By Reneika Lightbourne

A solo 401(k) is an IRS-approved qualified retirement plan designed to help self-employed workers or business owners save and invest for retirement. Otherwise, called an individual 401(k) or uni-k, a self-directed solo 401(k) is one of the most powerful tax-advantaged investment vehicles available to self-directed investors. Profits flow into the account tax-deferred or tax-free and, coupled with the ability to self-direct a universal list of alternative assets, the self-directed solo 401(k) becomes a near picture-perfect solution to building retirement wealth.

So, how does a Solo 401(k) plan work, precisely?

A solo 401(k) adheres to the same guidelines and is allotted the same advantages as a traditional 401(k) while allowing you to maximize your retirement contributions, with lesser administrative cost and the greatest flexibility. Solo 401(k) accounts allow participants both employee and employer contributions. This can result in individuals putting away significant amounts of capital: as much $57,000 if you’re under the age of 50 and up to $63,500 if you are 50 and older.
There are no age or income restrictions on self-directed solo 401(k)s, but you must meet certain eligibility requirements. To qualify for a solo 401(k), you must:

Show earned income whether you are an independent contractor, sole proprietor, LLC, S Corporation or C Corporation. 

Have no full-time employees, defined as individuals who work more than 1,000 hours annually, are over 21, and have worked three consecutive years. 

Readers should note, however, that the solo 401k does permit spouses and business partner(s) to partake in the plan.

Three key benefits of the Solo 401(k) Plan

There are many things self-directed investors love about self-directed solo 401(k) plans. Here are three key benefits that nearly every investor cites as compelling reasons to have this type of account if you can do so:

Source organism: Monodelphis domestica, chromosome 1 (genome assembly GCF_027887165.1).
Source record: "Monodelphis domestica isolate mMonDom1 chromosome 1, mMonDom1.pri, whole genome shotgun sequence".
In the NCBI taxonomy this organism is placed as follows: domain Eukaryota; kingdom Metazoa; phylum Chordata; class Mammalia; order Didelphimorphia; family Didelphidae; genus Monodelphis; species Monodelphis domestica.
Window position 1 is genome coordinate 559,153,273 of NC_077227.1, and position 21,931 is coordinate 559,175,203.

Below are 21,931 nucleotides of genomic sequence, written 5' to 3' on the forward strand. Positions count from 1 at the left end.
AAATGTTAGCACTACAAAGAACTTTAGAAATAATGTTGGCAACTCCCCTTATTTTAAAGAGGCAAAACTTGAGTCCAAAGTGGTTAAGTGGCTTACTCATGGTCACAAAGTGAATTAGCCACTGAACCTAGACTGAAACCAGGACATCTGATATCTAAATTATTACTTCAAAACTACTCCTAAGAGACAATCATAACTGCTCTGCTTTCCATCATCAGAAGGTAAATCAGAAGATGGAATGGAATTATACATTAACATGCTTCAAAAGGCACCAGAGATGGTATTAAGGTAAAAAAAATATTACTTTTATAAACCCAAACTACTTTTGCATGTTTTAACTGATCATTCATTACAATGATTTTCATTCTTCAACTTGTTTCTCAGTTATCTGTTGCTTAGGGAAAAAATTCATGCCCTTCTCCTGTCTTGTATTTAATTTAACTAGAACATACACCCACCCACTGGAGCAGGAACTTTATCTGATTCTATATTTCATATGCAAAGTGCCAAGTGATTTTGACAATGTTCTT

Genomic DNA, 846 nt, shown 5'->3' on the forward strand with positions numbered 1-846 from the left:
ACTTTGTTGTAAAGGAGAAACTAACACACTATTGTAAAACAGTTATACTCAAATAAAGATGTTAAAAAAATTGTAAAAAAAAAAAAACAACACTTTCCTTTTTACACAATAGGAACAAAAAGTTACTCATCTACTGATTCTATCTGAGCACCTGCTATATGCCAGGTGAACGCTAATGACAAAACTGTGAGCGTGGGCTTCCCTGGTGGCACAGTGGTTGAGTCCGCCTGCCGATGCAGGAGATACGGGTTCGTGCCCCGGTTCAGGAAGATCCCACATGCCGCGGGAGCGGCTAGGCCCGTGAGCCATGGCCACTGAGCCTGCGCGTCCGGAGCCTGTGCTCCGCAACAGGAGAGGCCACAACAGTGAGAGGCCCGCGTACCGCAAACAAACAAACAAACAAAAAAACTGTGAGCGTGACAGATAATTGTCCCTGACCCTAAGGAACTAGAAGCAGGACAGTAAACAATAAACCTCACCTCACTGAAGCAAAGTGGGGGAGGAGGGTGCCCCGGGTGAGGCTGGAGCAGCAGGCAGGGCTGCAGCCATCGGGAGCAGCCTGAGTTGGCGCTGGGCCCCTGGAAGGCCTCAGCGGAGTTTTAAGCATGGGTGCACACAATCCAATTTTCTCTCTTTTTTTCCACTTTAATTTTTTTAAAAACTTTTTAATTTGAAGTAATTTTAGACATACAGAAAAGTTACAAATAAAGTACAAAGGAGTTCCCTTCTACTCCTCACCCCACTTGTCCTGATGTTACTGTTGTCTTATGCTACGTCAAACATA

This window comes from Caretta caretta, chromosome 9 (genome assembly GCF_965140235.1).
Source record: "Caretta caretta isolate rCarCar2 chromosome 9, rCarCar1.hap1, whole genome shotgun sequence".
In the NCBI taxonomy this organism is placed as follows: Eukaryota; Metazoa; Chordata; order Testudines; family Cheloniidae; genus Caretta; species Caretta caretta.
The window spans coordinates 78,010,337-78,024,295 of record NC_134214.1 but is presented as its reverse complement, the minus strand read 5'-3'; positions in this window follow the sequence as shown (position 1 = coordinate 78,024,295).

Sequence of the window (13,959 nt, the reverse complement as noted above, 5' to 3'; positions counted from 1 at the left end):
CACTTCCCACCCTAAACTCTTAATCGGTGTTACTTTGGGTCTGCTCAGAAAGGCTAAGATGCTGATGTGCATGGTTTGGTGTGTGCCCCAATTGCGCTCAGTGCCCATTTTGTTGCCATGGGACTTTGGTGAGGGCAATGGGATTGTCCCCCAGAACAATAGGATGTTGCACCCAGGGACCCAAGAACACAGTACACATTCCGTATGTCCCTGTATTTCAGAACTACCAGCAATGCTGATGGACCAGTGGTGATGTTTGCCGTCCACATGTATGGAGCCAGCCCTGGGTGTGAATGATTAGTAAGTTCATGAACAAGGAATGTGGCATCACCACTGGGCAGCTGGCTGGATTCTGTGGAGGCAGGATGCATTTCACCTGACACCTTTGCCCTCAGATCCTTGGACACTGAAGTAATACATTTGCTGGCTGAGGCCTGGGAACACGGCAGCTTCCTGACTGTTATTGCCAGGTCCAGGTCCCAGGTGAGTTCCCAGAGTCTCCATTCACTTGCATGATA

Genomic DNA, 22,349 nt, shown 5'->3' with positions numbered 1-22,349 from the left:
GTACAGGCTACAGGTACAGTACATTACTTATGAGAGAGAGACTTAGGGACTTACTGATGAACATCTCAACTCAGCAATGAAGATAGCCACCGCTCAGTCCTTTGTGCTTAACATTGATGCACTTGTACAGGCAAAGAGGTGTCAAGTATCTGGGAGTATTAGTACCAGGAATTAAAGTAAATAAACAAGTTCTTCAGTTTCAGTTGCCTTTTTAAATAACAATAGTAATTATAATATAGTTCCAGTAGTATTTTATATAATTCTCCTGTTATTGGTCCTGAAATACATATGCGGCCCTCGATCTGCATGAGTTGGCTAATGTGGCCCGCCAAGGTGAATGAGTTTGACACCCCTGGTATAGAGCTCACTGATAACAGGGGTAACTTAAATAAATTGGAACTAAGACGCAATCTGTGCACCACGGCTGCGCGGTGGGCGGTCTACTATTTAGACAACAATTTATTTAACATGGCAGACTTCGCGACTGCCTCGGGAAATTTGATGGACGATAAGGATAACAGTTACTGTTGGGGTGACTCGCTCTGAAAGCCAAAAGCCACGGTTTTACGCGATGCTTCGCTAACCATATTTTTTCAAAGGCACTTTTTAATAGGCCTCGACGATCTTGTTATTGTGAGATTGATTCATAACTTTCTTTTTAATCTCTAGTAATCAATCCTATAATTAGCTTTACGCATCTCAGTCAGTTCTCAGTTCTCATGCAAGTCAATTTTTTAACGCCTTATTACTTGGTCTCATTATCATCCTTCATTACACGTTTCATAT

1) Control over Investment Funds:
As the trustee, you garner optimal flexibility and control over your investment choices. Self-directing your 401(k) gives you access to a new source of funding, lessening the need to take out a loan or tap into personal savings. Investing opportunities are plentiful, and include (but are not limited to) real estate as rentals or rehab projects, tax liens, private equity, peer-to-peer lending, precious metals, and foreign and cryptocurrencies. This diversity enables self-directed investors to diversify their portfolios and safeguard against volatility in the stock market. 

Don’t Forget:Per IRS rules, life insurance and collectibles are the only two types of investments you cannot purchase in your retirement account.

2) Borrowing from Your Solo 401(k) Plan:
One of the most popular features of the solo 401(k) is the account holder’s ability to borrow personally from the plan. The maximum loan you can take from your solo 401(k) account is $50,000 or 50% of the value of the account, whichever is less. Ordinarily, the tax-free loan must be repaid within 5 years.

3) No Unrelated Debt-Financed Income Tax (UDFI) on Leveraged Real Estate:
Unlike IRAs that are subject to UDFI if debt is used to finance and purchase real estate, a Solo 401(k) is exempt from UDFI taxes. 

For example, in an IRA, 123 Main Street costs $100,000. If the IRA puts $20,000 as a down payment and takes out a non-recourse loan (no personal guarantees) for the remaining $80,000, 80 percent of the net profits will be subject to taxes and the other 20 percent in profits will be tax-free. In a solo 401(k), there are no UDFI liabilities. This means 100 percent of the net income will go into the account even though debt-financing was used in the purchase that asset.

Reneika Lightbourne is an employee of Advanta IRA, one of the nation’s top self-directed plan administrators. She has a working knowledge of how beneficial Solo 401k plans are as a facilitator of the administration of these accounts. Contact Reneika Lightbourne at 678-513-8913 or email to learn more about Solo 401(k) or to opening an account.